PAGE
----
Thirty years ago, the Tomorrow’s Schools reforms changed New Zealand’s schooling system, creating a system intended to better engage parents, whānau and communities with their local schools.
While the current system has strengths, it is inadequately serving some of our learners, in particular Māori, Pacific, people with disabilities and/or learning needs and those from disadvantaged backgrounds.
Now, New Zealand has the opportunity to reset the education system with a greater level of resource and expertise at the front line where it is needed.
This reset is significant. Changes will require ongoing investment of time and resource, and will need to be managed in a coherent and connected way over the next ten years.
During the Kōrero Mātauranga | Education Conversation, in our Pacific fono, and in discussions on Tomorrow’s Schools, many Pacific teachers, learners, parents, families and board members told us that education should develop practical life skills, critical thinking, and a strong sense of identity and culture in Pacific learners.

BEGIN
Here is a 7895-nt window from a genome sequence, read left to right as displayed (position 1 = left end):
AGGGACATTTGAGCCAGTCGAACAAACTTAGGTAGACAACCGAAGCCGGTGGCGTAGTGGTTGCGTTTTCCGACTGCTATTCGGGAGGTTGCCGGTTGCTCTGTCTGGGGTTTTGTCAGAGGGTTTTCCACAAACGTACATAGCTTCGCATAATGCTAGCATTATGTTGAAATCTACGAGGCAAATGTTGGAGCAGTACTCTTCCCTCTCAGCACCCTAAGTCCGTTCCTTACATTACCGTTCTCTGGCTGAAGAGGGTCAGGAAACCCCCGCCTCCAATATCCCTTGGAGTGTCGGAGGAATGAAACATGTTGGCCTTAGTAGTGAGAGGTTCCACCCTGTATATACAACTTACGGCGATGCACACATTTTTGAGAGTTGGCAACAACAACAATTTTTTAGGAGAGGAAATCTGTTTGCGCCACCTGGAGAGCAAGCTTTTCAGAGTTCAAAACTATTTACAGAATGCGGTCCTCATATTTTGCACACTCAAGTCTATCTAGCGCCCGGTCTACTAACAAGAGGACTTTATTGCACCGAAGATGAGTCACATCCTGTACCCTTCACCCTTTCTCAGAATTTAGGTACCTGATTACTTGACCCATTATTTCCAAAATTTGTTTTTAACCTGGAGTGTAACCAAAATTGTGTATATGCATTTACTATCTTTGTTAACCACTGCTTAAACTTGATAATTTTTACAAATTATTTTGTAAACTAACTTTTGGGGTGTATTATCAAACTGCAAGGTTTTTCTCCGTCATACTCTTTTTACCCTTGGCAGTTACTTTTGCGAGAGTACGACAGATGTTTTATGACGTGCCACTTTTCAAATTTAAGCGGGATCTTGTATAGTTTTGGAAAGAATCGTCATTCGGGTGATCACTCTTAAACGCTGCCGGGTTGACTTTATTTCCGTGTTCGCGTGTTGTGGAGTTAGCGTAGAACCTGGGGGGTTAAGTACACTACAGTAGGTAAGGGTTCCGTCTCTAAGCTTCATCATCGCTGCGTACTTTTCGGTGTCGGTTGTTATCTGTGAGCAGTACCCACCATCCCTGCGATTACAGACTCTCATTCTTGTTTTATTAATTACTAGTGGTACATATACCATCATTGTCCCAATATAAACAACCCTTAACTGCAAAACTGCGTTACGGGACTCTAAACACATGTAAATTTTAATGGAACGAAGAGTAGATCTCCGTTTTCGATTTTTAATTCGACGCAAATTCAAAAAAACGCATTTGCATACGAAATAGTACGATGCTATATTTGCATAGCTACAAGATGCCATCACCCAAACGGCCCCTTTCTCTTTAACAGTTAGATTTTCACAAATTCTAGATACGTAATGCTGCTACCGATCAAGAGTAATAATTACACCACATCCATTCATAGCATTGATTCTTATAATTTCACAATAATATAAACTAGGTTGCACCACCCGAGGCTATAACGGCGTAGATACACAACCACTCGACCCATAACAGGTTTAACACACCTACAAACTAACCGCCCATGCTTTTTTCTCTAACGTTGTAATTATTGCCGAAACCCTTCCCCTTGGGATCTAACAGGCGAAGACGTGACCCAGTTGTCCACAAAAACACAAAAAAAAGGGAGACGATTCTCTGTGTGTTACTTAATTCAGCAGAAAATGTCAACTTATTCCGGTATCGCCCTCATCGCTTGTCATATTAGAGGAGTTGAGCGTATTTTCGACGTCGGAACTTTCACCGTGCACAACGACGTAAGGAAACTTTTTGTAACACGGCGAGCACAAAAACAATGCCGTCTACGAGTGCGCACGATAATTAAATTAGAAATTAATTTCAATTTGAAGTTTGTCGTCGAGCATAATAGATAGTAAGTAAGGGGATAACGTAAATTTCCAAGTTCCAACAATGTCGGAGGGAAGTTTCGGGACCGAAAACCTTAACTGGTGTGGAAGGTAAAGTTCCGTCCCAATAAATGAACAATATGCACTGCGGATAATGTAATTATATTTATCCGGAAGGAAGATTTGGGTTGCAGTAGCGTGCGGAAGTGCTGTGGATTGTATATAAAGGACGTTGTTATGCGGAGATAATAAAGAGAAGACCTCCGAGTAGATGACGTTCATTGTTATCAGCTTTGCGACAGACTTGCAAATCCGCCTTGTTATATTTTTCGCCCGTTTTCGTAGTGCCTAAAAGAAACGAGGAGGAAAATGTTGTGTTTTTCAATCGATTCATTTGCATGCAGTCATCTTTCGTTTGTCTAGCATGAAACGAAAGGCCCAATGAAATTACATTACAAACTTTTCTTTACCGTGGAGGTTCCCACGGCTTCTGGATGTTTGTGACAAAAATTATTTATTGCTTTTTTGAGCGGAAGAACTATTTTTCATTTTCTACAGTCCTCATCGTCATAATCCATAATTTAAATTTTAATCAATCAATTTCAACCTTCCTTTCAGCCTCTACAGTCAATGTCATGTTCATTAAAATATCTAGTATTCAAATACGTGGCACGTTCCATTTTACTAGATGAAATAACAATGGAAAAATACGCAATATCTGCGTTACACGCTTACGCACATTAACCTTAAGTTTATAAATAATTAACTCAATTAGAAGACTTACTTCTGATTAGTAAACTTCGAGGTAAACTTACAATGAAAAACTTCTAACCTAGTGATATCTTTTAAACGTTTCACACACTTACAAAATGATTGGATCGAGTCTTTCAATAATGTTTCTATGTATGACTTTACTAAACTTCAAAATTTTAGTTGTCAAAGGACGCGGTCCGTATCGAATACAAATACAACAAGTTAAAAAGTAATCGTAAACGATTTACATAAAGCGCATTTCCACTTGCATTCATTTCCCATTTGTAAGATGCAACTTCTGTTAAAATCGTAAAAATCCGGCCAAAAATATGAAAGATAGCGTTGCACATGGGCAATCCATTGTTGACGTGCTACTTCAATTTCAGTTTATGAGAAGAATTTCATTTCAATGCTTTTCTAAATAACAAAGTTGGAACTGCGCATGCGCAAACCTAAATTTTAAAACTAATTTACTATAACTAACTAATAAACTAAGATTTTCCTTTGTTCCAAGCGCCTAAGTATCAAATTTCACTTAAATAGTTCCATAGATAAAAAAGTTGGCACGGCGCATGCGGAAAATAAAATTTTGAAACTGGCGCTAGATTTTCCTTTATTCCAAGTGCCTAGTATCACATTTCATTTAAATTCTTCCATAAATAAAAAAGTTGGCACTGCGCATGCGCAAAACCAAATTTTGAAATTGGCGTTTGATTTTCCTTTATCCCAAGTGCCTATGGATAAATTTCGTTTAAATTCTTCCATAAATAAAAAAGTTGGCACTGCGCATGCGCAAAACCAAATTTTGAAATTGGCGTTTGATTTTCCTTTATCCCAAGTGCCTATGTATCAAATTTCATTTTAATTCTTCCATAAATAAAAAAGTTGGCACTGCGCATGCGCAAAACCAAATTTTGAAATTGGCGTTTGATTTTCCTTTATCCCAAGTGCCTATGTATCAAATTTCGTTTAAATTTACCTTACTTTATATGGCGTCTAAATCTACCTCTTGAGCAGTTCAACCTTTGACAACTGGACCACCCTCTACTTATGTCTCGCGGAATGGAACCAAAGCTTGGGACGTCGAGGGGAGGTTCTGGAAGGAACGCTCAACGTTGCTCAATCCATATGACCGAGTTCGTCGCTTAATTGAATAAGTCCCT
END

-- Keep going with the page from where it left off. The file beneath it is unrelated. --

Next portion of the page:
Pacific participants also noted that racism, low educator expectations, bias and bullying were negatively impacting on Pacific learners’ success and wellbeing, and that Pacific languages, practices and histories need incorporating into the education system.
The Government acknowledges that this is a significant change to further strengthen the education system. Changes related to governance and management of schools need to work in a complex system that also includes early learning and tertiary education. They will require ongoing investment of time and resource, and will need to be managed in a coherent and connected way over the next ten years.
A detailed timeline can be found in Appendix 1 of the Government’s position document, Supporting all schools to succeed: Reform of the Tomorrow’s Schools system.